So, someone in my neighborhood was recently found to have embezzled $35K over the last two years from the school-parent association at my son’s elementary school while serving as treasurer. I don’t know her – I don’t even know who she is, or even if she’s a she – but this development may have accelerated the rise of The Misfortune Of Marion Palm up my TBR list. Emily Culliton’s novel is about Marion Palm, a woman living in Brooklyn who goes on the lam after embezzling $180k from her daughters’ school.

This is an odd book. The story is told in a series of short chapters, told in the alternating viewpoints of Marion, her daughters Ginny and Jane, her husband Nathan, some of the people who work at the school and a detective who is investigating Marian’s departure. There is not a single likable character in this book, nor are they even relatable. Marion is oddly cold and unfeeling, admitting easily that she doesn’t miss her children after going underground. Nathan, her husband, is pretty pathetic until he launches a lifestyle blog about being a single dad, and then he’s just an opportunist. The daughters are cold and weird (and we see a glimpse of their future and it isn’t particularly bright). The school board members are gossipy and self-absorbed.

Culliton DID do a decent job of exploring how Marian started with the embezzling – and why she stuck with it – which was of course why I wanted to read the book. So that was satisfying. But I found the process of reading The Misfortune Of Marion Palm quite a slog. I wasn’t rooting for Marion or hoping she’d get away with the crime, because she was so unlikeable and didn’t have a plan of any sort for the money. Culliton has a sharp eye for detail and spares no one with her snark, but that didn’t make the story worth it for me.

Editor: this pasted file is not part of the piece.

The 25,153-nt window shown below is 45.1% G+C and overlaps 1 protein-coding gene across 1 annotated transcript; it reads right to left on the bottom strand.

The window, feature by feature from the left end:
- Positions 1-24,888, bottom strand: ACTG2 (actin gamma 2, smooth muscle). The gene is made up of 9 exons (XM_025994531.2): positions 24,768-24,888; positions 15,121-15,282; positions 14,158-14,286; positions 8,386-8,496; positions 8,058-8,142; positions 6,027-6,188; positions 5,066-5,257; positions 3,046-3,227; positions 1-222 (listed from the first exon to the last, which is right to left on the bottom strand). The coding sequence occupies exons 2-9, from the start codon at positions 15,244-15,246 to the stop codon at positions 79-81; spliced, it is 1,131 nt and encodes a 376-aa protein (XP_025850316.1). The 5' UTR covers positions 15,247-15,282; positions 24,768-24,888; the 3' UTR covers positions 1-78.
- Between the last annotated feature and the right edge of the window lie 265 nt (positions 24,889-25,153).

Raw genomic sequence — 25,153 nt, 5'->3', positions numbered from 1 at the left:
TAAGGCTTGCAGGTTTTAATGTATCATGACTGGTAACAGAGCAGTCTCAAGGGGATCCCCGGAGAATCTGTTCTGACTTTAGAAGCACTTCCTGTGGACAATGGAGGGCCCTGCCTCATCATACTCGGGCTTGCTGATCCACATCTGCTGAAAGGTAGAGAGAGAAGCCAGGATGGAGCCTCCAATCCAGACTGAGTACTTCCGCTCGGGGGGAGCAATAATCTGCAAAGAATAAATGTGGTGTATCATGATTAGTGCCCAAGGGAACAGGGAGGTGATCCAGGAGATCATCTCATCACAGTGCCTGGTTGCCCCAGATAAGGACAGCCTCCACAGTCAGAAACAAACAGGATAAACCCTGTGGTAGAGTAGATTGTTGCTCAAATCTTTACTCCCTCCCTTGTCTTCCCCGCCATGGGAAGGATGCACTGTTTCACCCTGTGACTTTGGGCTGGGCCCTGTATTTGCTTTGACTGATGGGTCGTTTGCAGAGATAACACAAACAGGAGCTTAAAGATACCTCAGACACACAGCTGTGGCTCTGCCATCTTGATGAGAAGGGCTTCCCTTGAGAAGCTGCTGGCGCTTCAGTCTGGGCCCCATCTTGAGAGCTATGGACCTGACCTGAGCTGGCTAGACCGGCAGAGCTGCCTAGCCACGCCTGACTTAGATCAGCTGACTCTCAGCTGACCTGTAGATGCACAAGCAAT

I listened to The Misfortune of Marion Palm on audio. Narration by Saskia Maarleveld was fine, if a bit flat. She didn’t infuse much emotion into the characters, but it’s hard to fault her for that, given how they were written. Honestly, I just wanted to finish it and move on.

I’d be curious to hear from someone who liked The Misfortune of Marion Palm. There are a number of 5 star reviews on Goodreads so they are clearly out there. What did you like so much about this book?



  • Sheila
    September 14, 2017 - 1:03 pm | Permalink

    I’m not going to read the book, but we had similar incident a few years ago in my hometown I guess it is more prevalent then I thought…

  • September 16, 2017 - 7:35 pm | Permalink

    On the one hand, the premise here sounds interesting, but on the other the fact that the characters aren’t even relatable means I’d probably react the way you did. I enjoy an unlikable character, but there has to be something realistic about them.

    As for the 5 stars on GR, I never trust them when they’re very early readers. Or if they won the book from a GR giveaway.

    I’d love to help you out with this one, but I trust you and if you didn’t like it I doubt I would!

  • Sarah
    September 18, 2017 - 10:42 pm | Permalink

    I ended up liking this book more than you did, but not by *too* much and I understand your qualms. The characters were VERY unlikable, Marion is a truly bad person, and Nathan isn’t far behind. I liked the narration better than you did — I found the narrator’s voice ideal for both Marion and Nathan. But what a bunch of awful people who,m you would never choose to be friends with!

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